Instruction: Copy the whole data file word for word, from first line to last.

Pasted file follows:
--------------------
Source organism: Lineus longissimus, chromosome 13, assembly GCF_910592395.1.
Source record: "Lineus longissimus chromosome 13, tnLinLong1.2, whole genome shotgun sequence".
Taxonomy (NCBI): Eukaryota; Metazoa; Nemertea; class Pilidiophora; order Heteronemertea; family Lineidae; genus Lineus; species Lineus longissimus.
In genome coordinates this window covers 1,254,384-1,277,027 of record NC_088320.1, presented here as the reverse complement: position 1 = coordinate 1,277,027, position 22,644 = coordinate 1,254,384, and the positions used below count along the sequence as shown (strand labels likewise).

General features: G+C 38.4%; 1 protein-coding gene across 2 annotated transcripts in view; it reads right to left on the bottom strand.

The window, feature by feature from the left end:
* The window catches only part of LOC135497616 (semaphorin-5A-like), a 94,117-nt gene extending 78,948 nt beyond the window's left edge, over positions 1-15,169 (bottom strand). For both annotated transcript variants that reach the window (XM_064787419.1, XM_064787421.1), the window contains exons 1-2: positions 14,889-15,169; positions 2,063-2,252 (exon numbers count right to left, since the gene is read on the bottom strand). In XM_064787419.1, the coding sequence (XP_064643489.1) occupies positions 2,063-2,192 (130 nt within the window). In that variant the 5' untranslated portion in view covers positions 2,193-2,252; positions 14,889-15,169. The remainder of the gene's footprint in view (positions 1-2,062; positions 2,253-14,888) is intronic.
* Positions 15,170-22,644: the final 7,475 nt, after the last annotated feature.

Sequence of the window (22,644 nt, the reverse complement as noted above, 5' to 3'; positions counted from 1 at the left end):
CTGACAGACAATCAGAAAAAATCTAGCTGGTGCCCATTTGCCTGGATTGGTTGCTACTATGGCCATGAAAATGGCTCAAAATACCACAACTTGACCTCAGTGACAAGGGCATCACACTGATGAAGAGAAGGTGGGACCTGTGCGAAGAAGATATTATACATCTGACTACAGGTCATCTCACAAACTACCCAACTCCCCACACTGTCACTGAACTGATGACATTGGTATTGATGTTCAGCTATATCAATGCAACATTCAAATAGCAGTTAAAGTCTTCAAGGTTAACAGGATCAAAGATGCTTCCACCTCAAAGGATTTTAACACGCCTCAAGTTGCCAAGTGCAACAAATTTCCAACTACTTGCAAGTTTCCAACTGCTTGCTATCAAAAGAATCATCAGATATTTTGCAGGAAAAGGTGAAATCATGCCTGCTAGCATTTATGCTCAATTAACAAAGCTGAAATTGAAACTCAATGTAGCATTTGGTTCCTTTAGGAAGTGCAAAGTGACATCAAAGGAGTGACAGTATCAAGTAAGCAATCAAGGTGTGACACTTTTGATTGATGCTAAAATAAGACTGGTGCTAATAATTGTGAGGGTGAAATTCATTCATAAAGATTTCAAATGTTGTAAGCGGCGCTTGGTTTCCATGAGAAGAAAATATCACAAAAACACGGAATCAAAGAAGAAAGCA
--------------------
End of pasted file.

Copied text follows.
Source organism: Lineus longissimus, chromosome 13, assembly GCF_910592395.1.
Source record: "Lineus longissimus chromosome 13, tnLinLong1.2, whole genome shotgun sequence".
Taxonomy (NCBI): Eukaryota; Metazoa; Nemertea; class Pilidiophora; order Heteronemertea; family Lineidae; genus Lineus; species Lineus longissimus.
In genome coordinates this window covers 1,254,384-1,277,027 of record NC_088320.1, presented here as the reverse complement: position 1 = coordinate 1,277,027, position 22,644 = coordinate 1,254,384, and the positions used below count along the sequence as shown (strand labels likewise).

General features: G+C 38.4%; 1 protein-coding gene across 2 annotated transcripts in view; it reads right to left on the bottom strand.

The window, feature by feature from the left end:
* The window catches only part of LOC135497616 (semaphorin-5A-like), a 94,117-nt gene extending 78,948 nt beyond the window's left edge, over positions 1-15,169 (bottom strand). For both annotated transcript variants that reach the window (XM_064787419.1, XM_064787421.1), the window contains exons 1-2: positions 14,889-15,169; positions 2,063-2,252 (exon numbers count right to left, since the gene is read on the bottom strand). In XM_064787419.1, the coding sequence (XP_064643489.1) occupies positions 2,063-2,192 (130 nt within the window). In that variant the 5' untranslated portion in view covers positions 2,193-2,252; positions 14,889-15,169. The remainder of the gene's footprint in view (positions 1-2,062; positions 2,253-14,888) is intronic.
* Positions 15,170-22,644: the final 7,475 nt, after the last annotated feature.

Sequence of the window (22,644 nt, the reverse complement as noted above, 5' to 3'; positions counted from 1 at the left end):
CTGACAGACAATCAGAAAAAATCTAGCTGGTGCCCATTTGCCTGGATTGGTTGCTACTATGGCCATGAAAATGGCTCAAAATACCACAACTTGACCTCAGTGACAAGGGCATCACACTGATGAAGAGAAGGTGGGACCTGTGCGAAGAAGATATTATACATCTGACTACAGGTCATCTCACAAACTACCCAACTCCCCACACTGTCACTGAACTGATGACATTGGTATTGATGTTCAGCTATATCAATGCAACATTCAAATAGCAGTTAAAGTCTTCAAGGTTAACAGGATCAAAGATGCTTCCACCTCAAAGGATTTTAACACGCCTCAAGTTGCCAAGTGCAACAAATTTCCAACTACTTGCAAGTTTCCAACTGCTTGCTATCAAAAGAATCATCAGATATTTTGCAGGAAAAGGTGAAATCATGCCTGCTAGCATTTATGCTCAATTAACAAAGCTGAAATTGAAACTCAATGTAGCATTTGGTTCCTTTAGGAAGTGCAAAGTGACATCAAAGGAGTGACAGTATCAAGTAAGCAATCAAGGTGTGACACTTTTGATTGATGCTAAAATAAGACTGGTGCTAATAATTGTGAGGGTGAAATTCATTCATAAAGATTTCAAATGTTGTAAGCGGCGCTTGGTTTCCATGAGAAGAAAATATCACAAAAACACGGAATCAAAGAAGAAAGCA